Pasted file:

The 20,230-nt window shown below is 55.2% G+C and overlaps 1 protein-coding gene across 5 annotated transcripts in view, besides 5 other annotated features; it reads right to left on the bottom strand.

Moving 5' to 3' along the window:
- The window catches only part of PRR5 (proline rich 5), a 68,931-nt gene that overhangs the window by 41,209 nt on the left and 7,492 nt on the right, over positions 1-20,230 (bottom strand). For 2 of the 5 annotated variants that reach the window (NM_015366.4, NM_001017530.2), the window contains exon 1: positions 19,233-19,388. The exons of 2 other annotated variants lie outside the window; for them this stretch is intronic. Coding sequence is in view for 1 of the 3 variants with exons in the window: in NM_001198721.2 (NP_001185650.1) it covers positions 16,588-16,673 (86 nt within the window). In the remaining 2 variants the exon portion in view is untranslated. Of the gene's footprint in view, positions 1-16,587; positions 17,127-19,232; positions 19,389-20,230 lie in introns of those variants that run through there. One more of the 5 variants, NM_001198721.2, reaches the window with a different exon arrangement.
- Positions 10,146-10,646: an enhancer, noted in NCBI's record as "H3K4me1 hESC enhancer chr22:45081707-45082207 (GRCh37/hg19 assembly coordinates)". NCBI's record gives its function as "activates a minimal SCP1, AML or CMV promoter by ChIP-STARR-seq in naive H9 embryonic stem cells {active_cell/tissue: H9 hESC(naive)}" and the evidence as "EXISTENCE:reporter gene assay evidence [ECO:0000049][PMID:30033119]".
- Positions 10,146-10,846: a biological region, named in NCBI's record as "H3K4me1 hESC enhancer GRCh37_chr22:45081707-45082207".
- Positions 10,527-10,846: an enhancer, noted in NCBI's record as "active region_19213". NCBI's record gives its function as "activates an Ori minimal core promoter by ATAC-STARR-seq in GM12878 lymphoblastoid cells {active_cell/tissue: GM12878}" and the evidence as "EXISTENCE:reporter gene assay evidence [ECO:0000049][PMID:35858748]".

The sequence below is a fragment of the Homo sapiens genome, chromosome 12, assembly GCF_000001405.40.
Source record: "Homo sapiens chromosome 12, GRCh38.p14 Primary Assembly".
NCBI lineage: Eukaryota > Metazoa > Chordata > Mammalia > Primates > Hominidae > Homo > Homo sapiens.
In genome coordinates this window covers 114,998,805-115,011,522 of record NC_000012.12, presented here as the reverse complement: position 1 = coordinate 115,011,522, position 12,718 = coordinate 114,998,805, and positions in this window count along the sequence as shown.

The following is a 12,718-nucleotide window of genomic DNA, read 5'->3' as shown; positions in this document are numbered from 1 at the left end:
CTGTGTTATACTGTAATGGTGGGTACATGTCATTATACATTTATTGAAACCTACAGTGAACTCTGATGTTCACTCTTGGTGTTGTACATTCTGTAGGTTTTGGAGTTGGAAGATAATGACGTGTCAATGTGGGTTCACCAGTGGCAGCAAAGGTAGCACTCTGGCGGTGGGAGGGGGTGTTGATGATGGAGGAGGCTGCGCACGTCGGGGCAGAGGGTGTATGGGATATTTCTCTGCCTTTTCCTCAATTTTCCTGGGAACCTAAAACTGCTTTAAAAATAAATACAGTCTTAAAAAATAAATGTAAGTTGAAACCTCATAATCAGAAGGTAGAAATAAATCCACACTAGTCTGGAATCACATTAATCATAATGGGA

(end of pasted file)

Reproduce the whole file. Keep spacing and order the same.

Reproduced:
The 20,230-nt window shown below is 55.2% G+C and overlaps 1 protein-coding gene across 5 annotated transcripts in view, besides 5 other annotated features; it reads right to left on the bottom strand.

Moving 5' to 3' along the window:
- The window catches only part of PRR5 (proline rich 5), a 68,931-nt gene that overhangs the window by 41,209 nt on the left and 7,492 nt on the right, over positions 1-20,230 (bottom strand). For 2 of the 5 annotated variants that reach the window (NM_015366.4, NM_001017530.2), the window contains exon 1: positions 19,233-19,388. The exons of 2 other annotated variants lie outside the window; for them this stretch is intronic. Coding sequence is in view for 1 of the 3 variants with exons in the window: in NM_001198721.2 (NP_001185650.1) it covers positions 16,588-16,673 (86 nt within the window). In the remaining 2 variants the exon portion in view is untranslated. Of the gene's footprint in view, positions 1-16,587; positions 17,127-19,232; positions 19,389-20,230 lie in introns of those variants that run through there. One more of the 5 variants, NM_001198721.2, reaches the window with a different exon arrangement.
- Positions 10,146-10,646: an enhancer, noted in NCBI's record as "H3K4me1 hESC enhancer chr22:45081707-45082207 (GRCh37/hg19 assembly coordinates)". NCBI's record gives its function as "activates a minimal SCP1, AML or CMV promoter by ChIP-STARR-seq in naive H9 embryonic stem cells {active_cell/tissue: H9 hESC(naive)}" and the evidence as "EXISTENCE:reporter gene assay evidence [ECO:0000049][PMID:30033119]".
- Positions 10,146-10,846: a biological region, named in NCBI's record as "H3K4me1 hESC enhancer GRCh37_chr22:45081707-45082207".
- Positions 10,527-10,846: an enhancer, noted in NCBI's record as "active region_19213". NCBI's record gives its function as "activates an Ori minimal core promoter by ATAC-STARR-seq in GM12878 lymphoblastoid cells {active_cell/tissue: GM12878}" and the evidence as "EXISTENCE:reporter gene assay evidence [ECO:0000049][PMID:35858748]".

The sequence below is a fragment of the Homo sapiens genome, chromosome 12, assembly GCF_000001405.40.
Source record: "Homo sapiens chromosome 12, GRCh38.p14 Primary Assembly".
NCBI lineage: Eukaryota > Metazoa > Chordata > Mammalia > Primates > Hominidae > Homo > Homo sapiens.
In genome coordinates this window covers 114,998,805-115,011,522 of record NC_000012.12, presented here as the reverse complement: position 1 = coordinate 115,011,522, position 12,718 = coordinate 114,998,805, and positions in this window count along the sequence as shown.

The following is a 12,718-nucleotide window of genomic DNA, read 5'->3' as shown; positions in this document are numbered from 1 at the left end:
CTGTGTTATACTGTAATGGTGGGTACATGTCATTATACATTTATTGAAACCTACAGTGAACTCTGATGTTCACTCTTGGTGTTGTACATTCTGTAGGTTTTGGAGTTGGAAGATAATGACGTGTCAATGTGGGTTCACCAGTGGCAGCAAAGGTAGCACTCTGGCGGTGGGAGGGGGTGTTGATGATGGAGGAGGCTGCGCACGTCGGGGCAGAGGGTGTATGGGATATTTCTCTGCCTTTTCCTCAATTTTCCTGGGAACCTAAAACTGCTTTAAAAATAAATACAGTCTTAAAAAATAAATGTAAGTTGAAACCTCATAATCAGAAGGTAGAAATAAATCCACACTAGTCTGGAATCACATTAATCATAATGGGA